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Mawson Lakes, Australia

Chen S.A.,University of Melbourne | Chen S.A.,IBM | Clasohm L.Y.,Ian Wark Research Institute | Horn R.G.,Deakin University | Carnie S.L.,University of Melbourne
Langmuir | Year: 2015

An aspect of dynamic colloidal interactions that has received little attention is the osmotic stress associated with nonequilibrium distribution of solutes. Recent experiments on a mercury drop near a mica surface show a dimple forming on the mercury/water interface when there is a sudden change in the electric potential of the mercury drop coated with a self-assembled monolayer (SAM) of 11-mercapto-1-undecanoic acid thiol molecules. A reasonable hypothesis is that the dimple formation is due to the desorption of a fraction of the SAM from the mercury drop surface when the surface potential is changed. The osmotic pressure in the thin film region increases as a result of the presence of the thiol molecules in the region, giving rise to the observed dimple. A model including the effects of osmotic flow, disjoining pressure, interfacial tension and hydrodynamic pressure is developed to test the hypothesis. The simplest version of the model, in which desorption is uniform and instantaneous, can produce a dimple whose growth is significantly more rapid than its decay, in qualitative agreement with the data. However, quantitative agreement is lacking. Several refinements to the model, including effects such as the change in interfacial tension as thiols are desorbed, gradual thiol desorption, a change in disjoining pressure as charged thiols are desorbed and nonuniform desorption do not change the qualitative picture. The qualitative success of the model suggests the osmotic pressure mechanism is correct, but the detailed picture of the SAM desorption at positive mercury surface potentials is not sufficiently well understood. The model reveals that the osmotic dimple is not the time-reverse equivalent of the usual hydrodynamic dimple phenomenon. We suggest that transient deformation of thin films by osmotic flow is a new and little-studied mechanism influencing the structure of stable thin films and the interaction of deformable drops. This has implications for colloidal interactions in a broader range of systems where solute concentration may not be homogeneous, for example in solute transfer processes. © 2015 American Chemical Society.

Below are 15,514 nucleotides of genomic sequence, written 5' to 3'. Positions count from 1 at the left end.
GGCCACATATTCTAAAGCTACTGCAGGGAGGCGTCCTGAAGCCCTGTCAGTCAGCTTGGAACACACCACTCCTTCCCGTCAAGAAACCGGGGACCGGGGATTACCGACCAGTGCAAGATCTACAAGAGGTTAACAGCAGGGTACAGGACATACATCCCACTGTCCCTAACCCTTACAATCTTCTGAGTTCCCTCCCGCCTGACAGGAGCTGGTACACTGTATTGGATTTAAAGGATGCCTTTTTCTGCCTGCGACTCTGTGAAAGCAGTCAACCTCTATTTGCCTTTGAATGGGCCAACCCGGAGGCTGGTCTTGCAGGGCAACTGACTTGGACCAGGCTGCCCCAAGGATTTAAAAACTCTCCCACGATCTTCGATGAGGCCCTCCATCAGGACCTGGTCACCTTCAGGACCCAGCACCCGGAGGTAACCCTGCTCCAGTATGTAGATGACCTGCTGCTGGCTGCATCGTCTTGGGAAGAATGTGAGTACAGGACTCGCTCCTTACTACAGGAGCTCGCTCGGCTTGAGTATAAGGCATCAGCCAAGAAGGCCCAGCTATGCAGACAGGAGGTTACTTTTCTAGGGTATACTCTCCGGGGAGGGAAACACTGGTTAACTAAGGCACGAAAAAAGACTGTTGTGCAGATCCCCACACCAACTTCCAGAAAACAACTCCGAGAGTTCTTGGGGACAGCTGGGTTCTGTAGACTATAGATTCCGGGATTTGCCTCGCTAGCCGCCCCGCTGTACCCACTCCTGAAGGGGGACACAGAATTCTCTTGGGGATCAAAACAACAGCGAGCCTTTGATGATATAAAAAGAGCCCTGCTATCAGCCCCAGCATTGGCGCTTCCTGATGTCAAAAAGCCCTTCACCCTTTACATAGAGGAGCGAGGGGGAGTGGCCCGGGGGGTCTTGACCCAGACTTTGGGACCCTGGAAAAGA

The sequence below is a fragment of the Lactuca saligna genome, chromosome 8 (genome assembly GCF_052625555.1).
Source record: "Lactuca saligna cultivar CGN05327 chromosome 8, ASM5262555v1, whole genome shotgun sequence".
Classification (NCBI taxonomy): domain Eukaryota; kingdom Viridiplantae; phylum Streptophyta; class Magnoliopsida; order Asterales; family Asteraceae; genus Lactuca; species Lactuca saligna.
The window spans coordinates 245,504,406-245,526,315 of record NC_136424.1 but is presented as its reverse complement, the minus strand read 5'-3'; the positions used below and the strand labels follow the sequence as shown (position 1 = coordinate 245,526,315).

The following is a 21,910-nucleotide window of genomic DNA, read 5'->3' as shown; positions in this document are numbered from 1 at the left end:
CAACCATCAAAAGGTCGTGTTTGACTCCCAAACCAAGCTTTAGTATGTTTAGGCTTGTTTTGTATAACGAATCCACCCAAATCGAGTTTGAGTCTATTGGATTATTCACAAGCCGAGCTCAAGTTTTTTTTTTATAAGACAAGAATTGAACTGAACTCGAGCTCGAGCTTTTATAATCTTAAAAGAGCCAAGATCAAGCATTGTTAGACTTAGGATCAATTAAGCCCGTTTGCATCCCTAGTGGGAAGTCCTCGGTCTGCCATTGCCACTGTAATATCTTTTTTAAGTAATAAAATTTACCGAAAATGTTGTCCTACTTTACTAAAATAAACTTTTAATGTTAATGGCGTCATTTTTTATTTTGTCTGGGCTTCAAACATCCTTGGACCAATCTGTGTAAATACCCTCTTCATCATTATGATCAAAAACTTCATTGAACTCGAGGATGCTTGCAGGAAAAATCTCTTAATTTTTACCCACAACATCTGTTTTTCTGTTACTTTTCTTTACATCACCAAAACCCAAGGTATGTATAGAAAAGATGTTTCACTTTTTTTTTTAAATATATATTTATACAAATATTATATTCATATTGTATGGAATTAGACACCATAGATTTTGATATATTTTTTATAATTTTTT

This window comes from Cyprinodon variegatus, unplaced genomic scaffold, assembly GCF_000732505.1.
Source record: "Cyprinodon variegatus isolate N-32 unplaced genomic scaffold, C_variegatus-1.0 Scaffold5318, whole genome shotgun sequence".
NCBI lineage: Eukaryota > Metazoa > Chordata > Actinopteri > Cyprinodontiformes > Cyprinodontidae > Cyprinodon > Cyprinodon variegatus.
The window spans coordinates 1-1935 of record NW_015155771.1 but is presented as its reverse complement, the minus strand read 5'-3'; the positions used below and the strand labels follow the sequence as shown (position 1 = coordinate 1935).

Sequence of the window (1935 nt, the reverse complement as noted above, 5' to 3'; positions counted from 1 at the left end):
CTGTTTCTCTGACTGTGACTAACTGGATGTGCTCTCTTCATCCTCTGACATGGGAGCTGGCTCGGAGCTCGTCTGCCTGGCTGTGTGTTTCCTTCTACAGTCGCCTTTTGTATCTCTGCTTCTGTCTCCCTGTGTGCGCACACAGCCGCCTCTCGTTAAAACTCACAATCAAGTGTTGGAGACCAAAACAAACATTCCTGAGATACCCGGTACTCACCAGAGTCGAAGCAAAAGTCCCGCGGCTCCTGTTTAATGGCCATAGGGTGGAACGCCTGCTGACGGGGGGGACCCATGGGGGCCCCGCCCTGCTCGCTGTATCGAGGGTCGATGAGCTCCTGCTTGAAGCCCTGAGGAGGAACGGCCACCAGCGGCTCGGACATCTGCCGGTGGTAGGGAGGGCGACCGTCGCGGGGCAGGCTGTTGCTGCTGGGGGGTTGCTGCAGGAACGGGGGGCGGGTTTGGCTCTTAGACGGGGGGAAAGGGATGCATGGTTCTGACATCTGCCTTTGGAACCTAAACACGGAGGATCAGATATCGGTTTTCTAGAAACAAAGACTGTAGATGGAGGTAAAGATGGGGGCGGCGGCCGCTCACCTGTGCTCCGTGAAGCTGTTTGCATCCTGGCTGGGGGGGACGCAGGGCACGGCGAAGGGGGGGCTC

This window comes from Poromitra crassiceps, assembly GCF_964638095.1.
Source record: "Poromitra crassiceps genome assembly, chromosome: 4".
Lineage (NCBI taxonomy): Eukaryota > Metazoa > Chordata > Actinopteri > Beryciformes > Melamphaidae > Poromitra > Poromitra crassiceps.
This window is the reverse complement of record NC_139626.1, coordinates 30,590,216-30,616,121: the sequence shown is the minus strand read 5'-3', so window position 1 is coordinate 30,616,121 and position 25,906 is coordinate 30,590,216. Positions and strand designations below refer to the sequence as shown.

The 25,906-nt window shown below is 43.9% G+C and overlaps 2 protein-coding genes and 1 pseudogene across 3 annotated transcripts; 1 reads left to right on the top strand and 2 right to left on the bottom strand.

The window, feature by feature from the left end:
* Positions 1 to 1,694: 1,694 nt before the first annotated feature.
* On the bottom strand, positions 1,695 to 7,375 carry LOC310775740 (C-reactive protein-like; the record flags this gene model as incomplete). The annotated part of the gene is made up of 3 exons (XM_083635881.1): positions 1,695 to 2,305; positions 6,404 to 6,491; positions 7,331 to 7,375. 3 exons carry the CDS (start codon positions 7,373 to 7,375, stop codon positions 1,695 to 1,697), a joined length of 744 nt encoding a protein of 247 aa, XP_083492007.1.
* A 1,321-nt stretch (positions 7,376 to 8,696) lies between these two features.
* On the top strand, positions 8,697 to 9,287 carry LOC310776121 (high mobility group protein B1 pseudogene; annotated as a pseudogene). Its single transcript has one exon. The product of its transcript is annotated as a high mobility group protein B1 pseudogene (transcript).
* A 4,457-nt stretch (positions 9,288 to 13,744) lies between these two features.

Du J.,e Applied Center for Structural and Synchrotron Studies | Du J.,University of South Australia | Morris G.,Victoria University of Melbourne | Pushkarova R.A.,Ian Wark Research Institute | St. C. Smart R.,e Applied Center for Structural and Synchrotron Studies
Langmuir | Year: 2010